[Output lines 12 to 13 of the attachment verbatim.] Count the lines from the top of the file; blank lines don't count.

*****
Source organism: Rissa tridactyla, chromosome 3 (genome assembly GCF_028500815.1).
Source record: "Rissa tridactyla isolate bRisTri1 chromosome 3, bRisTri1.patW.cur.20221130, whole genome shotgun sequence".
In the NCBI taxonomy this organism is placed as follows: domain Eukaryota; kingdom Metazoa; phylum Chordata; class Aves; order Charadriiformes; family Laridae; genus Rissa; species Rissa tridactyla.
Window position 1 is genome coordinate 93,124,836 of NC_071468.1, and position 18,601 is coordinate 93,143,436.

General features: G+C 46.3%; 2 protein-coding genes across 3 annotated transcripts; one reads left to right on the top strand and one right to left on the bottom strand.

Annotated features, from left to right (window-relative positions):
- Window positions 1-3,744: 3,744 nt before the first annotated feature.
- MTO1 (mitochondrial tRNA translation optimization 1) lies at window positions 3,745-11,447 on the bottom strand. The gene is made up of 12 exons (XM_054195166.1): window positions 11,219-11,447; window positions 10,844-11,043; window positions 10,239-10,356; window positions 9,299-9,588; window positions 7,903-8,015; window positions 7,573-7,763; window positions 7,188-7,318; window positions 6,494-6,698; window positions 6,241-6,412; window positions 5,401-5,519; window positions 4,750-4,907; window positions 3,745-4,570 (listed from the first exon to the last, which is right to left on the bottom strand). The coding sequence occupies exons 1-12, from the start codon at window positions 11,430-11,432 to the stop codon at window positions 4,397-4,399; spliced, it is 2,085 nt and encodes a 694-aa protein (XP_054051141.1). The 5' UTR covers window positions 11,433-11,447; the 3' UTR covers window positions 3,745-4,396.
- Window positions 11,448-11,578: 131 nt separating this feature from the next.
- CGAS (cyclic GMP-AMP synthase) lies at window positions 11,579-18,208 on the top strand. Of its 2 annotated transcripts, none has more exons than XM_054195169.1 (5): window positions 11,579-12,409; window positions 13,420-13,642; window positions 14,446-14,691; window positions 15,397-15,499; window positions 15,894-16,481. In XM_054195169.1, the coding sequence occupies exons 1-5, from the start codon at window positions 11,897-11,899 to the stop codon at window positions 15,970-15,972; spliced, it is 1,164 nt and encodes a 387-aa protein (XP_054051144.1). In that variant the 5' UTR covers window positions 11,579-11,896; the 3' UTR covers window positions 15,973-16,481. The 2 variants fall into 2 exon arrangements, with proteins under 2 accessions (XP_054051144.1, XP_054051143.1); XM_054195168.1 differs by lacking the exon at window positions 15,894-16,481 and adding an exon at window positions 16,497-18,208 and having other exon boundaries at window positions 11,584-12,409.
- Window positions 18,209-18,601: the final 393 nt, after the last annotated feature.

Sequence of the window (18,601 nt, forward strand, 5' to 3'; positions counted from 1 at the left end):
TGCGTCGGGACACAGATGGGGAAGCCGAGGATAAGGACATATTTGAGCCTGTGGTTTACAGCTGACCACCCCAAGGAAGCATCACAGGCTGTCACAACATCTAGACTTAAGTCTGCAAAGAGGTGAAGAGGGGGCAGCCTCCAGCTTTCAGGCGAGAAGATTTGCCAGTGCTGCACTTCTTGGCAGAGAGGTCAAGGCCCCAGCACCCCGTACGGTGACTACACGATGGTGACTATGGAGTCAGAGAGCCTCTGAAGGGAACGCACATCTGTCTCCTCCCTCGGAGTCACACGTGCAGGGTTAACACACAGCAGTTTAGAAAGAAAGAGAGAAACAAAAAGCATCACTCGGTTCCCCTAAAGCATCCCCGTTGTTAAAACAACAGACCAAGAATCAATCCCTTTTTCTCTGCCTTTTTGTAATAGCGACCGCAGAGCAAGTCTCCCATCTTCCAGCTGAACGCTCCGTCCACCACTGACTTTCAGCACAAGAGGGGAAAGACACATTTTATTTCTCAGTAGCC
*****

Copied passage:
Sequence of the window (18,601 nt, forward strand, 5' to 3'; positions counted from 1 at the left end):
TGCGTCGGGACACAGATGGGGAAGCCGAGGATAAGGACATATTTGAGCCTGTGGTTTACAGCTGACCACCCCAAGGAAGCATCACAGGCTGTCACAACATCTAGACTTAAGTCTGCAAAGAGGTGAAGAGGGGGCAGCCTCCAGCTTTCAGGCGAGAAGATTTGCCAGTGCTGCACTTCTTGGCAGAGAGGTCAAGGCCCCAGCACCCCGTACGGTGACTACACGATGGTGACTATGGAGTCAGAGAGCCTCTGAAGGGAACGCACATCTGTCTCCTCCCTCGGAGTCACACGTGCAGGGTTAACACACAGCAGTTTAGAAAGAAAGAGAGAAACAAAAAGCATCACTCGGTTCCCCTAAAGCATCCCCGTTGTTAAAACAACAGACCAAGAATCAATCCCTTTTTCTCTGCCTTTTTGTAATAGCGACCGCAGAGCAAGTCTCCCATCTTCCAGCTGAACGCTCCGTCCACCACTGACTTTCAGCACAAGAGGGGAAAGACACATTTTATTTCTCAGTAGCC